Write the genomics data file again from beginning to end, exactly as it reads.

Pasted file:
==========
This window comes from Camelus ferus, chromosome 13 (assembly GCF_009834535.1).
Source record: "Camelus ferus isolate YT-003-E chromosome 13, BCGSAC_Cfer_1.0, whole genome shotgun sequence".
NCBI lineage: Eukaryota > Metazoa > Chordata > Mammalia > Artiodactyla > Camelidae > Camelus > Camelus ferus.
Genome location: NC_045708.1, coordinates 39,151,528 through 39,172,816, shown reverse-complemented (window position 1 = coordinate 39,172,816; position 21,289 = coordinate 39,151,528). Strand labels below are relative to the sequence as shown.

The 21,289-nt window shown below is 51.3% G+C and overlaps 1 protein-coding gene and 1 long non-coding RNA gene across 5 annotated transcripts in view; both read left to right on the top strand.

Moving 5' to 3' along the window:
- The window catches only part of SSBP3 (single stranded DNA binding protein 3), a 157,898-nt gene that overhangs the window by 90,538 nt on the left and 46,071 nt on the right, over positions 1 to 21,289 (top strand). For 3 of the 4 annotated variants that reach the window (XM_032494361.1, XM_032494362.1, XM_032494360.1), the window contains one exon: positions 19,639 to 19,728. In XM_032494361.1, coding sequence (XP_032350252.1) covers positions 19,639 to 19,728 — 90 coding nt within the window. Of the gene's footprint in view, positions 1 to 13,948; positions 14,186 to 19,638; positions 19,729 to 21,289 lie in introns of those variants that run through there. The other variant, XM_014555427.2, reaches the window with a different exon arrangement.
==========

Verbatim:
This window comes from Camelus ferus, chromosome 13 (assembly GCF_009834535.1).
Source record: "Camelus ferus isolate YT-003-E chromosome 13, BCGSAC_Cfer_1.0, whole genome shotgun sequence".
NCBI lineage: Eukaryota > Metazoa > Chordata > Mammalia > Artiodactyla > Camelidae > Camelus > Camelus ferus.
Genome location: NC_045708.1, coordinates 39,151,528 through 39,172,816, shown reverse-complemented (window position 1 = coordinate 39,172,816; position 21,289 = coordinate 39,151,528). Strand labels below are relative to the sequence as shown.

The 21,289-nt window shown below is 51.3% G+C and overlaps 1 protein-coding gene and 1 long non-coding RNA gene across 5 annotated transcripts in view; both read left to right on the top strand.

Moving 5' to 3' along the window:
- The window catches only part of SSBP3 (single stranded DNA binding protein 3), a 157,898-nt gene that overhangs the window by 90,538 nt on the left and 46,071 nt on the right, over positions 1 to 21,289 (top strand). For 3 of the 4 annotated variants that reach the window (XM_032494361.1, XM_032494362.1, XM_032494360.1), the window contains one exon: positions 19,639 to 19,728. In XM_032494361.1, coding sequence (XP_032350252.1) covers positions 19,639 to 19,728 — 90 coding nt within the window. Of the gene's footprint in view, positions 1 to 13,948; positions 14,186 to 19,638; positions 19,729 to 21,289 lie in introns of those variants that run through there. The other variant, XM_014555427.2, reaches the window with a different exon arrangement.